Griffith’s Aidan Fattore was well pleased with his win at Friday’s Flexible Solutions Bacchus on the Lake after being oh so close on previous occasions, and he puts a local name back on the honour roll after a few years absence.
Meanwhile in the women’s race Aleara Wallace claimed a fourth win in five races, and recorded the second fastest time on this course with 38:44, only beaten by her own 38:02 of 2015.
And she needed to up the pace as she had hot competition all the way.
Fattore likes to jump to a good start and first time under the banner at the half kilometre he was leading the select runners who were already stringing out.
Matthew Watson was a couple of steps behind, another small gap to Thomas Keenan, then Aleara Wallace, and the pack was already distanced at fifty metres.
Second time around and Fattore made his intentions as clear as his gap of fifty metres to Keenan and Watson, then another fifty to Wallace, fifty to Rodney Savage, fifty to Matt Kenny and Kerry Morris, the second female and an unknown package, a triathlete from Perth visiting Leeton for Easter.
The pack followed with some already struggling with the pace.
Fast starts are normal for these races, but if you want to win it, go gotta be in it.
Of the local women, Julie Duncan was just three seconds behind Sarah Keenan, a tiny but cruel gap which survived to the line.
At the half way point on the causeway, the placings had barely changed with Fattore still well clear.
Wallace had climbed back to the company of Keenan and Watson, and looked like going further ahead, while Rodney Savage and Kerry Morris were still within striking distance and looking relaxed.
The rest of the men were looking strained and out of the race for the prize money, but Sarah Keenan still looked fresh and stretching the elastic to Duncan.
Fattore pulled further ahead in the second half of the race to win in 36:09, out of sight of the chasing group of three, with Watson gapping Thomas Keenan by eight seconds, and Wallace taking the win for the women.
Wallace had no room to ease off as Morris was closing and just eleven seconds back, and third place was a fierce struggle with Sarah Keenan just two seconds up on never-say-die Duncan.
The Sprint event had its share of controversy and supreme athletic ability as Wagga’s Billy DeBruyn stunned entrants and spectators alike.
His speed which put him in a different class to the rest of the field, but further back in the ranks several runners who did not take sufficient notice of the instructions proceeded on their own private courses.
DeBruyn gapped the field by fifty metres in the first three fifty and it was game over. By the finish he had amassed an amazing five minute gap from his rivals with a new record time of 16:53.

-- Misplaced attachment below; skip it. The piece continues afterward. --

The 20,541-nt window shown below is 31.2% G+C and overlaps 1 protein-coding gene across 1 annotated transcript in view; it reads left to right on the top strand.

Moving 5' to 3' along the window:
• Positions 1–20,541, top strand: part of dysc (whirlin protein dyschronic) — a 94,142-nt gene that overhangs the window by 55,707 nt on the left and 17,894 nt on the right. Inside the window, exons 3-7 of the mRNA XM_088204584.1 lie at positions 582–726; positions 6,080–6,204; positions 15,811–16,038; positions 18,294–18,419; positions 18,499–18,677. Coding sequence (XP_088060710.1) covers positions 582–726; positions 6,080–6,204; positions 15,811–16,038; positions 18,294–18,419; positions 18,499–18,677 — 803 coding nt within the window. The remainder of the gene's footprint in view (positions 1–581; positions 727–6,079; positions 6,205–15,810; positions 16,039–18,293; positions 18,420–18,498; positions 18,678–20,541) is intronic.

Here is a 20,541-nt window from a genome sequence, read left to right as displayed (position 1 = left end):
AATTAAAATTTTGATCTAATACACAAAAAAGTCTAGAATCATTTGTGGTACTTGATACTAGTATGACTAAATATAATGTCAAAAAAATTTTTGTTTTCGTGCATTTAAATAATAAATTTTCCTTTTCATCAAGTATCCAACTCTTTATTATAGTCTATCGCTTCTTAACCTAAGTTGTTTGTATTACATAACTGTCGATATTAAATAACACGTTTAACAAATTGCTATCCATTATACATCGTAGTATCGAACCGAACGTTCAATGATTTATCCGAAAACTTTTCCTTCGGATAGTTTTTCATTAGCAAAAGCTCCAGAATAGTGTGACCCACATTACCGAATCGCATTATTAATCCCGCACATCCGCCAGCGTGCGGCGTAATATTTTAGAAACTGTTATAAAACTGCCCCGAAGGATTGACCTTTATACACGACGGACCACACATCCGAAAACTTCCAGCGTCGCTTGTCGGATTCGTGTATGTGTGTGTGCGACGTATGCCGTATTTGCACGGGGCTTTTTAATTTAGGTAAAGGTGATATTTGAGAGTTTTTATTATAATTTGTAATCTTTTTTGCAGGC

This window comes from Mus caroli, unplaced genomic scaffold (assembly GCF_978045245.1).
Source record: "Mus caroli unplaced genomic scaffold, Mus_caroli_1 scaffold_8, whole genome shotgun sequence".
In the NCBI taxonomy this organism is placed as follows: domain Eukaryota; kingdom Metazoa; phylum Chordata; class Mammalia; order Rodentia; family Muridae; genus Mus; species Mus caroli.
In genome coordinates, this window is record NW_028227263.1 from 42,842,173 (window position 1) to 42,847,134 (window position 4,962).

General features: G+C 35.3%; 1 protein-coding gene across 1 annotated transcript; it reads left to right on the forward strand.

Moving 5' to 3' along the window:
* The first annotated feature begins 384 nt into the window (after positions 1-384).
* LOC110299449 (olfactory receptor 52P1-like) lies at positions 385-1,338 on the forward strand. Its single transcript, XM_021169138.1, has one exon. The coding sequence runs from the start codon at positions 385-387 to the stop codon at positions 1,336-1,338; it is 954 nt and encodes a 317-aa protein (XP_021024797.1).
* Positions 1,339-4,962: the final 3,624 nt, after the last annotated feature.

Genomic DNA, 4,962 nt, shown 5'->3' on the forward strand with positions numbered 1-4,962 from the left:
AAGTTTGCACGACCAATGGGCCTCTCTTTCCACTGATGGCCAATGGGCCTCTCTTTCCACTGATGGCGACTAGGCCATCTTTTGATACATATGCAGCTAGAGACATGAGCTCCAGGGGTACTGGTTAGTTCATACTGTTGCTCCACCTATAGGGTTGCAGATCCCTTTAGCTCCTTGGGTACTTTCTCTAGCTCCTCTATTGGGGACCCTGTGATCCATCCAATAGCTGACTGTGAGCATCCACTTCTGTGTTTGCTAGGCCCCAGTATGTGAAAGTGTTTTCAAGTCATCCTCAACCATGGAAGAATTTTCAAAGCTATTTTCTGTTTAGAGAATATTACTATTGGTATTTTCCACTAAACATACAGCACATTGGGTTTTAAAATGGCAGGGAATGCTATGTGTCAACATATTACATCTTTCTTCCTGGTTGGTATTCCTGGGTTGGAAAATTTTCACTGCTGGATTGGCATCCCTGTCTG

Friday’s Sprint times would all be new records anyway as the course had been stretched backwards to create a more standard five kilometres, but DeBruyn’s time beat anything so far recorded on the old course which was 350 metres shorter.
Brendan Cabor also gapped the field at the start before the pack crossed the line more strung out and comfortable than previous years, and with most of the contending females well placed toward the front.
The field successfully passed under the banner a second time, before some of the leading runners decided to do a third lap rather than go further out onto the course proper.
At the line, Zane DellaFranca claimed the distant second place in a time that would have looked very respectable if it wasn’t for DeBruyn, and Hamish Guinn was a short distance behind.
Isabella Salmon was one of the first to lead out onto the correct course and maintained the lead to take first in the time of 22:22 which would have been fast enough to win most of the previous runs over the shorter course.
Charlotte Bartholomew from Hillston took second and Mia Stockwell capped a good season for third.
The juniors usually seize control of this race in both numbers and placings and it was no different this year, with only the top three senior men making the top twenty across the line, Steven Thompson, Chris Ceccato and the perennial Geoff Bortolin.
The leading three senior women, Ellen McMahon, Tammy Mingay and Tracey Morris, finished in the twenties overall.
Sprinkled around the course and adding a cheer or two, a hundred and forty walkers also enjoyed the wonderful day and scenic course, some starting before sunrise and finishing before the racing got underway.
One of the highlights of the Bacchus over the years is the interesting mix of entrants.
The mostly known locals, ex-locals returning for Easter, keen entrants who travel from surrounding towns, and the total unknowns who turn up thanks to the grapevine and give everyone a surprise - and this 43nd edition was no different.
Full results and certificates are available through the Bacchus website